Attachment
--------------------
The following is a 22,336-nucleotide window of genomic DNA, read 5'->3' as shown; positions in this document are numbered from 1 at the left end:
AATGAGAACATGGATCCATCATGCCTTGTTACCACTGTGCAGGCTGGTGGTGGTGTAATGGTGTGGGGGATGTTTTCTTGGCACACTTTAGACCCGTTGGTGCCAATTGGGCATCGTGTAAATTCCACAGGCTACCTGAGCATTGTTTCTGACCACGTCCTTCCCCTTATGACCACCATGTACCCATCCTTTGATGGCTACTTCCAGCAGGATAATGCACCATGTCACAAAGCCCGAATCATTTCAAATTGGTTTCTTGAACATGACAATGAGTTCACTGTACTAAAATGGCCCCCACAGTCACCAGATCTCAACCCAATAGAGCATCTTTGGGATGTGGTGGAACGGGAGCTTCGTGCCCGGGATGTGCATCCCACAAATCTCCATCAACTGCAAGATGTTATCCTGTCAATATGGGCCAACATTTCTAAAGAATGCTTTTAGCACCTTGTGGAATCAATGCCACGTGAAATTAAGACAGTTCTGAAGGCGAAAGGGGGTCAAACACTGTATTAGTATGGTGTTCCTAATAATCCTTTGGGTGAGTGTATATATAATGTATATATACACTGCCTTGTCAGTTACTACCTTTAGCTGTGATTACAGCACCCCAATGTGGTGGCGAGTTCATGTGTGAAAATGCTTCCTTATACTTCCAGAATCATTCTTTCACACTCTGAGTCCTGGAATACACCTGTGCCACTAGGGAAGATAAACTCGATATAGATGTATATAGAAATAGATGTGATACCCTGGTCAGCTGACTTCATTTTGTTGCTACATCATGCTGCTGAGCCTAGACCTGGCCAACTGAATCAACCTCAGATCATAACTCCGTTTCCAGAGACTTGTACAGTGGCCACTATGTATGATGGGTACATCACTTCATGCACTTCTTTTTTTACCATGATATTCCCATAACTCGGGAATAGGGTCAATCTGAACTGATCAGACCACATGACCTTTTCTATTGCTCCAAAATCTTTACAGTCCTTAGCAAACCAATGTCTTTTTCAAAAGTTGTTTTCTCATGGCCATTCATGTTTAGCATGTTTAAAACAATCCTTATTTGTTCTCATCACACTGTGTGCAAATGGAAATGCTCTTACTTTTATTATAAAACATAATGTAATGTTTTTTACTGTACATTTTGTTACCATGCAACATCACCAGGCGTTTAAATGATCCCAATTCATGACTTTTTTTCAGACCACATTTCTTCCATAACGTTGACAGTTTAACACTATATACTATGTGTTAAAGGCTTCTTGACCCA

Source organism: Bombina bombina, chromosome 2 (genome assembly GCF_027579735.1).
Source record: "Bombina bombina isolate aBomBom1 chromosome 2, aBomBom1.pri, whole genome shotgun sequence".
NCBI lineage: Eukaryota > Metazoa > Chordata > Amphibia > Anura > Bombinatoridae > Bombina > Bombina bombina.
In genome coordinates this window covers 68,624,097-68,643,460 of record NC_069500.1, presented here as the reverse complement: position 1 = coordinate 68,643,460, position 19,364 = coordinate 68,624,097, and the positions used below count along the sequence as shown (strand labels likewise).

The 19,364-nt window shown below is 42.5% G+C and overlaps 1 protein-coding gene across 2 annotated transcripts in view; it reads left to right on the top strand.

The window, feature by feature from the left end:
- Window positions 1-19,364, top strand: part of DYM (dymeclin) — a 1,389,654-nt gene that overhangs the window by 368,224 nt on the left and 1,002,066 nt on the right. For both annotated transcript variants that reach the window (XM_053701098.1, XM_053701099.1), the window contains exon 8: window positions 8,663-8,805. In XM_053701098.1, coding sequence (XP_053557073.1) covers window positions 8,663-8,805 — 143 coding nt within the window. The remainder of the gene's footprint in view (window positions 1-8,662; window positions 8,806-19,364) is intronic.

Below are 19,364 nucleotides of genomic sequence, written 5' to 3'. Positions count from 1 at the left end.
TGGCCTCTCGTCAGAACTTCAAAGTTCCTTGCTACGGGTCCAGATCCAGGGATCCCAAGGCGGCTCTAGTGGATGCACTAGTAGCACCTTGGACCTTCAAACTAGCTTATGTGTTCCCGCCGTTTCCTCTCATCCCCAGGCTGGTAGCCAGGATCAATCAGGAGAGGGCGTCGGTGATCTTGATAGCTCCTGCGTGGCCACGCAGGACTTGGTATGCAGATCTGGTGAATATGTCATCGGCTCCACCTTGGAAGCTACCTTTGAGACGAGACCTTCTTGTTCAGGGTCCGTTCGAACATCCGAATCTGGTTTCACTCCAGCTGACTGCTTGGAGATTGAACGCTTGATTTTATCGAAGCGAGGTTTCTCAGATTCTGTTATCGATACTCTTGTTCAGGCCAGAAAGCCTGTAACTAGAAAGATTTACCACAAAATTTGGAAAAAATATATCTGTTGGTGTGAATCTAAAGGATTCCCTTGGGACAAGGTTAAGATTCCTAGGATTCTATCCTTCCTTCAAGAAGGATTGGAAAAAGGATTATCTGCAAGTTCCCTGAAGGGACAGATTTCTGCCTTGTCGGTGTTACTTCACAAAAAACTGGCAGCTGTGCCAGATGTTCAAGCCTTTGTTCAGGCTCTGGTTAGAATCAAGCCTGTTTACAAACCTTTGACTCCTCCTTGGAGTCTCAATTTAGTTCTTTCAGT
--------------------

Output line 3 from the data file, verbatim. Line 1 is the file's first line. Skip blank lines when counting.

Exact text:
Source organism: Bombina bombina, chromosome 2 (genome assembly GCF_027579735.1).